The 12th RPI for July-August: Michel Kemper

Director of Research and Innovation at Ikon Science


https://sites.google.com/a/rockphysicists.org/rp-official-site/rock-physics-influencer-profiles/the-12th-rpi-for-july-august-michel-kemper

About Michel Kemper

Michael Kemper is a geoscientist/petroleum engineer with 28 years’ experience in geophysics, petrophysics, and reservoir engineering. He spent the first 13 years with Shell International in The Hague, Nigeria, and London, during which time he made a number of contributions to the interface between petrophysics and geophysics. In May 1999, Kemper became team leader of petrophysics/petroacoustics at Ikoda Ltd., working on a wide variety of projects. It is during this time that RokDoc, now one of Ikon Science’s main products, was started. As one of the cofounders of Ikon Science, Kemper now serves as Director of Research and Innovation. In this role, he is responsible for the development of new, innovative, and impactful algorithms and workflows in the area of rock physics, seismic inversion, and numerical earth modelling in the Ikon Science software portfolio. 

Technical areas of interest:
Anything on the interface of seismic and well data. Combining the two datasets gives you more than analysing the two individually.


Pathways or recipes for your success in becoming a well-known name in the rock physics community

I started my career at a big integrated oil company (being a Dutchman that will have to be Shell).  That gave me an excellent foundation but I am not sure I would have built up a big name there, being a small fish in a big pond. In 1999 I moved to Ikon Science (on day one as I am one of the founders), and in a small company as it was then it is up or under. It was initially a very bumpy road and only by working very, very hard as part of an equally hard-working team did we achieve success. Hard working in this context also means spending a lot of time in front of prospective clients and that is where you start making your name! In Shell I was more in a bubble; that is to say I would only meet non Shell people at conferences and workshops.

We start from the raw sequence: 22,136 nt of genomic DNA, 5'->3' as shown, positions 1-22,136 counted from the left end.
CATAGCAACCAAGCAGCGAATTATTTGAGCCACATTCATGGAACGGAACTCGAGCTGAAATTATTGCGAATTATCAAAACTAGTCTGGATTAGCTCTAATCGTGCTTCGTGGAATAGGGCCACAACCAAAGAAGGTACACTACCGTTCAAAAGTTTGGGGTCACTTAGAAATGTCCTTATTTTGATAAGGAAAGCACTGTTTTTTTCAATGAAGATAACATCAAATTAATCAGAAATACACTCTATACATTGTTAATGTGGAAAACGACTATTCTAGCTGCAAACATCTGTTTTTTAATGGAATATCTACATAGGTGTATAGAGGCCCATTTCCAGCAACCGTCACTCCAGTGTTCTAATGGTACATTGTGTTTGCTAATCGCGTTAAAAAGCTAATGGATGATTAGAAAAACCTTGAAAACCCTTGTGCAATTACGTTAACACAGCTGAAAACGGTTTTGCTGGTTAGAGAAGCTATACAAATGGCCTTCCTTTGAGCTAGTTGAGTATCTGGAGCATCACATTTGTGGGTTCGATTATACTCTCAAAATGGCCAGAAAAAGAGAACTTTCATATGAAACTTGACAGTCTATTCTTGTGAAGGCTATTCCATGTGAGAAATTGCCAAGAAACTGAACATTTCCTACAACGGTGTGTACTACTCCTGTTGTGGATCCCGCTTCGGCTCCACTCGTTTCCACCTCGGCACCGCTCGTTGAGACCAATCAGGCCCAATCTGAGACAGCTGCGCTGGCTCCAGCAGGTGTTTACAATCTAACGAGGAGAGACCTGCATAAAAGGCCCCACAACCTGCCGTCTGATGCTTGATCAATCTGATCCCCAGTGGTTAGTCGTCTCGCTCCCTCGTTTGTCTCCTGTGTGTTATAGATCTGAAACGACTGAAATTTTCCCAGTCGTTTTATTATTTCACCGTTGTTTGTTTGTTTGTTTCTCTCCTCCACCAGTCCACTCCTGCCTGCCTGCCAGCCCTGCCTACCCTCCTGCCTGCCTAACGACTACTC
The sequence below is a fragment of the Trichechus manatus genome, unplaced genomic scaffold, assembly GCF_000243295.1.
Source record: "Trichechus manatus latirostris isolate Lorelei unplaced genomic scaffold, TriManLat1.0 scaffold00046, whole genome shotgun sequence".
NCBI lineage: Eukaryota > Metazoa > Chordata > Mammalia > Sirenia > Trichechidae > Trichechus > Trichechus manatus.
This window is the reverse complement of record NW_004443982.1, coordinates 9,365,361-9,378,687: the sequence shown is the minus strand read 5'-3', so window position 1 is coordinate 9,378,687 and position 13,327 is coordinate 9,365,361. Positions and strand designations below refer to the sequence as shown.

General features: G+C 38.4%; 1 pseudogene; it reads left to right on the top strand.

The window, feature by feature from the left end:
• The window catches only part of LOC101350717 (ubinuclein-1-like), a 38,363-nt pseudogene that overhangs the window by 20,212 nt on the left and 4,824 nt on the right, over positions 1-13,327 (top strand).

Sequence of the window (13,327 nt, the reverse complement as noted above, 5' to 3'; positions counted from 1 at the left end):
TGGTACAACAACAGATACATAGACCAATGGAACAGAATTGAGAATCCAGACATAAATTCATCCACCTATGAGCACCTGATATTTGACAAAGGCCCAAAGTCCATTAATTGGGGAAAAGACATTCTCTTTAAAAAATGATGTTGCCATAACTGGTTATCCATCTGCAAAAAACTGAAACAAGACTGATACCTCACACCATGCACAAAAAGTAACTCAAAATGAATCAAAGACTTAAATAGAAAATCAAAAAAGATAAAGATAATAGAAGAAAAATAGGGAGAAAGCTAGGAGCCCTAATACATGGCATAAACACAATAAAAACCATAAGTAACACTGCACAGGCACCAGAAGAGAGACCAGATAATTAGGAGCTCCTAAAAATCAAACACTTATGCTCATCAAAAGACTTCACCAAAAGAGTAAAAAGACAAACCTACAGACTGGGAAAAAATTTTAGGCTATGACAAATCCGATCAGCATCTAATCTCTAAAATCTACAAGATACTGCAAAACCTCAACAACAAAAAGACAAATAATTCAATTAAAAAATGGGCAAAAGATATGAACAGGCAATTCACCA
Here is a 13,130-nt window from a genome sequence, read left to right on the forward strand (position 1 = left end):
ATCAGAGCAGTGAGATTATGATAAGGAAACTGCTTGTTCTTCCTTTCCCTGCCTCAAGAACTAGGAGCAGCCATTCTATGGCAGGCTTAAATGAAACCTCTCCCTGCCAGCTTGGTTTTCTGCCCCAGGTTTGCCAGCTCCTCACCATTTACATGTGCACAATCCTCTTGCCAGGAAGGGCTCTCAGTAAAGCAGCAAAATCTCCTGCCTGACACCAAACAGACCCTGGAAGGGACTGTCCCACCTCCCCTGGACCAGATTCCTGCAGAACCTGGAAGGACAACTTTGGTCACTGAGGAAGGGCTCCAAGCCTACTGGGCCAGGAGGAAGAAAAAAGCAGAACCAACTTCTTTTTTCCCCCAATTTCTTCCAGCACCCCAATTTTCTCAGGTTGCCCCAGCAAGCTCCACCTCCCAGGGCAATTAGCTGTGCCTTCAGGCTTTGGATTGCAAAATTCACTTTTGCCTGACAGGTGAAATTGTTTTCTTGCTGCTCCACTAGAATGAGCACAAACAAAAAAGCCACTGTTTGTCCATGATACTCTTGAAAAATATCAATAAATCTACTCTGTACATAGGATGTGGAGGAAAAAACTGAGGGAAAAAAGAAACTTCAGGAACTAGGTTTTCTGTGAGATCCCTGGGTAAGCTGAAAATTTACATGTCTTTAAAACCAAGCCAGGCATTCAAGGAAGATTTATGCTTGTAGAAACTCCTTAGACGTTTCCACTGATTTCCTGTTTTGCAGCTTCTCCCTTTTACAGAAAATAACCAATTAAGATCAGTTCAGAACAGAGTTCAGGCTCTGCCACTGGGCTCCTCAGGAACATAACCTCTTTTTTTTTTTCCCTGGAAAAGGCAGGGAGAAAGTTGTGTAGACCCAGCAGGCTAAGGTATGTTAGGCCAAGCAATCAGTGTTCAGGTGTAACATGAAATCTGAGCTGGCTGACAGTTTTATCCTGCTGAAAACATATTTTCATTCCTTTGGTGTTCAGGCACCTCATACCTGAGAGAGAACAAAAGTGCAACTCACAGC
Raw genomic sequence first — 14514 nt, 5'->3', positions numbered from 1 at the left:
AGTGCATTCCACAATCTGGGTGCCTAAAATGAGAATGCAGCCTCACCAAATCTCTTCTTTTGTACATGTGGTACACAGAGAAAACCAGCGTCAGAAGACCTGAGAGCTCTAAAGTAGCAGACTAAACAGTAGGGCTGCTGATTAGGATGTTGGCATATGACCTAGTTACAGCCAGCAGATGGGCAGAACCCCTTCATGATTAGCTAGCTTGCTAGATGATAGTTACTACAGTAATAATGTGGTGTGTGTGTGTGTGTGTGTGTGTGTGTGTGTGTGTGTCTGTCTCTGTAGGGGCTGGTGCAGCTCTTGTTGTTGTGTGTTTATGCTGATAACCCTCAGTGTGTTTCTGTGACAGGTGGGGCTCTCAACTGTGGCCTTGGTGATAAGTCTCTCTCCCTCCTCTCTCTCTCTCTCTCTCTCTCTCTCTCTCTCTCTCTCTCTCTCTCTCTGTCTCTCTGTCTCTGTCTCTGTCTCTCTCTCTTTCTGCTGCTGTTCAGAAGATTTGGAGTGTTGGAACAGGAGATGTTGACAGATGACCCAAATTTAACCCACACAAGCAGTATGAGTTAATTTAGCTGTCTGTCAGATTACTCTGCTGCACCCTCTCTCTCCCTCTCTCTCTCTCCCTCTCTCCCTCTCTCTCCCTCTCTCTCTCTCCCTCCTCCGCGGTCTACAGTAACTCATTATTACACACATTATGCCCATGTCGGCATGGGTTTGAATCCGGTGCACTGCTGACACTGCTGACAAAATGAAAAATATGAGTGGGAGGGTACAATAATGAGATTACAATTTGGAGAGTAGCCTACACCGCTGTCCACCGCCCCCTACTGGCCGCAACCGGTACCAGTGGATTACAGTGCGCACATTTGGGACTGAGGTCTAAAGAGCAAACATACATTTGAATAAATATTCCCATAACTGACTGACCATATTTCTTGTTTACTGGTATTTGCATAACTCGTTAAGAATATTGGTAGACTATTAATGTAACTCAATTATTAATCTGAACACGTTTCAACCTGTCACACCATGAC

I started building my reputation with the development of the RokDoc® software package from 2001 onwards. It’s now the workhorse software for the majority of the professional Rock Physics community. 

Over the last couple of years I have made my name by realising that seismic inversion needed to be facies (rock type) based. It is perhaps interesting to see how that came about. I was at the time coding simultaneous inversion into RokDoc, and realised that the Rock Physics in that algorithm is insufficient, in that you can only specify one relationship for all facies. I mean, how can a rock physics model for Shale also be correct for, say, Carbonate? This jarred me, but I did not have an immediate solution. It was only in discussing this with other people (the power of teamwork) that a solution presented itself. Tenacity pays off!


Challenges you see in taking rock physics to the next level 
(This can be unresolved issues in rock physics in general or in a particular field you are working on)

Don’t get me going! There is still a bucket load of research to do! And integration is the key word.

For instance, can someone please explain me what the difference is between petrophysics (“petro” = Greek for rock), rock physics and rock mechanics (mechanics is a form of physics)? Surely this should be seen as a continuum, but that is not always the case in practice, with different people assigned to these three areas.